Watch the Disney version of Johnny Appleseed

Compare and contrast the two videos. You could use a T-Chart or a Venn Diagram (Boy! it was hard to find a printable of this, but I found one. yay!)

Have a great day!  ~Lisa~

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Independence Day Resources

Happy Independence Day! Aren’t you glad to live here in the United States of America where we have great freedoms (speech, assembly, religion)? I have some video resources for you to use for this holiday.


Liberty’s Kids– This is an animated series that has 48 videos about the American Revolution. Each of them is approximately 30 minutes long and cover different aspects of the war.  If you enjoy the series you can purchase them by clicking HERE.

Would you like an overview of the American Revolution? Here is a 9 minute video that explains it. * The narrator talks very quickly, so you will likely need to watch it a few times if you want your student to take notes. For the video only, watch below to avoid the sidebars of other video suggestions.


If you have older students and you would like them to learn more about the American Revolution, Khan Academy has 17 lessons with each having a slide show and documents pertaining to the war. There is also a quiz for your student to take afterward on the Declaration of Independence, The Article of Confederations, and The Constitution of the United States. Should you take a summer break, bookmark this resource to use in the future.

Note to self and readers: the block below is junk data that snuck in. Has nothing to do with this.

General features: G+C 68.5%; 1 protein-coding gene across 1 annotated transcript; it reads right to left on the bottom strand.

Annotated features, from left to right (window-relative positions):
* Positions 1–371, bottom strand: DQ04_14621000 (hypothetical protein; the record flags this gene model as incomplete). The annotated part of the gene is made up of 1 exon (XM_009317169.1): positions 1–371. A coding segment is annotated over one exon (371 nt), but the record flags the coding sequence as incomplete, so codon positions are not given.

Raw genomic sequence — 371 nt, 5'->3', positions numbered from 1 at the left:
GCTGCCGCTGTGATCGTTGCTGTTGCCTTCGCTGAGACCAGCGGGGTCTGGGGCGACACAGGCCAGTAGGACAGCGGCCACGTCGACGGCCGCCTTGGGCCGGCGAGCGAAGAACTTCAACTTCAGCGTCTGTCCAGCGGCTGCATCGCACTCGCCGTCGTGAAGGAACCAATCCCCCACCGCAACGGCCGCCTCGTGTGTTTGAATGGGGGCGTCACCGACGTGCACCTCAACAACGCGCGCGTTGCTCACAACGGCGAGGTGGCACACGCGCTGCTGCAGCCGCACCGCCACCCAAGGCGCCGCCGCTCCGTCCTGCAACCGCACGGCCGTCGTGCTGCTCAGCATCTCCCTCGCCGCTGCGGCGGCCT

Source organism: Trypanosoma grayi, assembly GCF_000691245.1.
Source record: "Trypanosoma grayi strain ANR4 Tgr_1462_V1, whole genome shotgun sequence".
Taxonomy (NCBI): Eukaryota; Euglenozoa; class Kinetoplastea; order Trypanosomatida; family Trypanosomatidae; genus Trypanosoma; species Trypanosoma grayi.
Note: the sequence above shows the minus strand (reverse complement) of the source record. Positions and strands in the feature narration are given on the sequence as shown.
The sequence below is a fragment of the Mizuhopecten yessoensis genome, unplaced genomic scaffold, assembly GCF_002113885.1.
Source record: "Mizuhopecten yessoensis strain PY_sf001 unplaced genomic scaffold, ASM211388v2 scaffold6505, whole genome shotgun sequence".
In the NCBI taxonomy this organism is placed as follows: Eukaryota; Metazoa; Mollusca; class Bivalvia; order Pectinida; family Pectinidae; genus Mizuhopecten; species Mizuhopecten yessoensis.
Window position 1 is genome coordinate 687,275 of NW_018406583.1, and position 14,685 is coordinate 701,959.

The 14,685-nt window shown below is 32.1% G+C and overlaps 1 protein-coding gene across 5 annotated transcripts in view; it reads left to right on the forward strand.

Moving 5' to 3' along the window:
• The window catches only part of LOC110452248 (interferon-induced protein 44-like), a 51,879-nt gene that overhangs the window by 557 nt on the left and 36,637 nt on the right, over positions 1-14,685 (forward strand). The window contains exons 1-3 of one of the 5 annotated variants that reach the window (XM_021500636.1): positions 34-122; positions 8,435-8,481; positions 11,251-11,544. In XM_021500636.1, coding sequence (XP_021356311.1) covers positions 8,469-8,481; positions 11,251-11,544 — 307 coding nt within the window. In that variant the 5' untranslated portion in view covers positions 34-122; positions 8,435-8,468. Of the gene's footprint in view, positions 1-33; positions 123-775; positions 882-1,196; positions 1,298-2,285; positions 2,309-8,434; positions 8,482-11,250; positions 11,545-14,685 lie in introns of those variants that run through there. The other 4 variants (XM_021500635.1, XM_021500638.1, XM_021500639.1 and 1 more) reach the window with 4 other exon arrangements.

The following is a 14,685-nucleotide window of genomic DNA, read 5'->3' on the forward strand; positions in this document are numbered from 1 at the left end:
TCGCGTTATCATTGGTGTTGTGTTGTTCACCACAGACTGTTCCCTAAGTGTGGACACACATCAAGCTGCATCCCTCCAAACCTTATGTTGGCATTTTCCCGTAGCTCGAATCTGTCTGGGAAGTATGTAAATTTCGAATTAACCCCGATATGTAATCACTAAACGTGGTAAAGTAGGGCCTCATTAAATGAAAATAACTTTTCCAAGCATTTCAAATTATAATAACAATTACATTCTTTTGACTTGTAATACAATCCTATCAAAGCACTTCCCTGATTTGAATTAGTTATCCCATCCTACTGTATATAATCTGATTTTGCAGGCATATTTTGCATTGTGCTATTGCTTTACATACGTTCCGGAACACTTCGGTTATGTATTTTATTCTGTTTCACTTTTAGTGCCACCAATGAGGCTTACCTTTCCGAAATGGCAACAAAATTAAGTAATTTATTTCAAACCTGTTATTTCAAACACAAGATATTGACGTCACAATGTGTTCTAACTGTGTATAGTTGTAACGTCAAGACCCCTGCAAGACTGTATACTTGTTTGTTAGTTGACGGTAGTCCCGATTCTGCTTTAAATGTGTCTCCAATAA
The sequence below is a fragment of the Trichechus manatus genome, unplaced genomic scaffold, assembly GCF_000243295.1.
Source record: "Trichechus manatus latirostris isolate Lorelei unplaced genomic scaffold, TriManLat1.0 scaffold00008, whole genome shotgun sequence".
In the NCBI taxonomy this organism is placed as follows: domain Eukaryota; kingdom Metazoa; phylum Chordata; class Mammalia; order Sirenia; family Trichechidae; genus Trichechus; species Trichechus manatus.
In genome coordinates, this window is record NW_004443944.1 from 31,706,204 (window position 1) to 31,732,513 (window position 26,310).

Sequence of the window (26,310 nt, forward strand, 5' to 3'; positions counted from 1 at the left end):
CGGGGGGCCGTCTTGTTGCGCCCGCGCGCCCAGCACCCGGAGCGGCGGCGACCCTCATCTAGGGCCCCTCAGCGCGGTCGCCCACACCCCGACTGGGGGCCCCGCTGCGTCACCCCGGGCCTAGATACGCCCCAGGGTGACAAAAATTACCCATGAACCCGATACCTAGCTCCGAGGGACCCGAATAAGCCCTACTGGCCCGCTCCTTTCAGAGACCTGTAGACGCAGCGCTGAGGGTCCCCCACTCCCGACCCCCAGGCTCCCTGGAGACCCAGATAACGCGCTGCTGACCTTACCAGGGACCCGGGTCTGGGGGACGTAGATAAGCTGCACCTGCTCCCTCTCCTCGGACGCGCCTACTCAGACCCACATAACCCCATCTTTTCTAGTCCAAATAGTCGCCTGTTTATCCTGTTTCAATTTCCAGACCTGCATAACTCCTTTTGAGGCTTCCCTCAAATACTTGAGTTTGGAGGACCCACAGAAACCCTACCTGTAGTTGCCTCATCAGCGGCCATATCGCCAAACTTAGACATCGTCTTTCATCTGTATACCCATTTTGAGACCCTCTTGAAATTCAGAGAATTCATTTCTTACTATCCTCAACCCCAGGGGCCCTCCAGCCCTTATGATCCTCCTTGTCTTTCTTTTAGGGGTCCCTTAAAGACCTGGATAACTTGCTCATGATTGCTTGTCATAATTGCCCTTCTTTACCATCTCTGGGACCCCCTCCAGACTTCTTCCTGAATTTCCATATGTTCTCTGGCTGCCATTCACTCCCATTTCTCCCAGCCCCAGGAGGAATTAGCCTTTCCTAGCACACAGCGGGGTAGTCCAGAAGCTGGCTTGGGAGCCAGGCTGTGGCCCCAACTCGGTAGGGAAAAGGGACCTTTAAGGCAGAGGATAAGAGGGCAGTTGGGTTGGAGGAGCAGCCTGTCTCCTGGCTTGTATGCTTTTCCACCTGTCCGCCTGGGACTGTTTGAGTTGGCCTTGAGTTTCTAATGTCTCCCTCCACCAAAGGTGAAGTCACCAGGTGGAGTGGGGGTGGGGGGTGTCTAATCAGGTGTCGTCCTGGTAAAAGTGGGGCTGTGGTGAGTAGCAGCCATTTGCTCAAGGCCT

What exactly was written in the Declaration of Independence? Here is the document written for you to read: Declaration This same website also has lesson plans, questions, and activities. U.S. HistoryLesson Plans

If your student has an understanding about the American Revolution, then this music video will reinforce what the Declaration of Independence was about to the writers. (Set in a much more modern music style than 1776. 🙂 It’s Too Late to Apologize lesson. Here is the video. For the video only, watch below to avoid the sidebars of other video suggestions.

Enjoy your day! ~Lisa~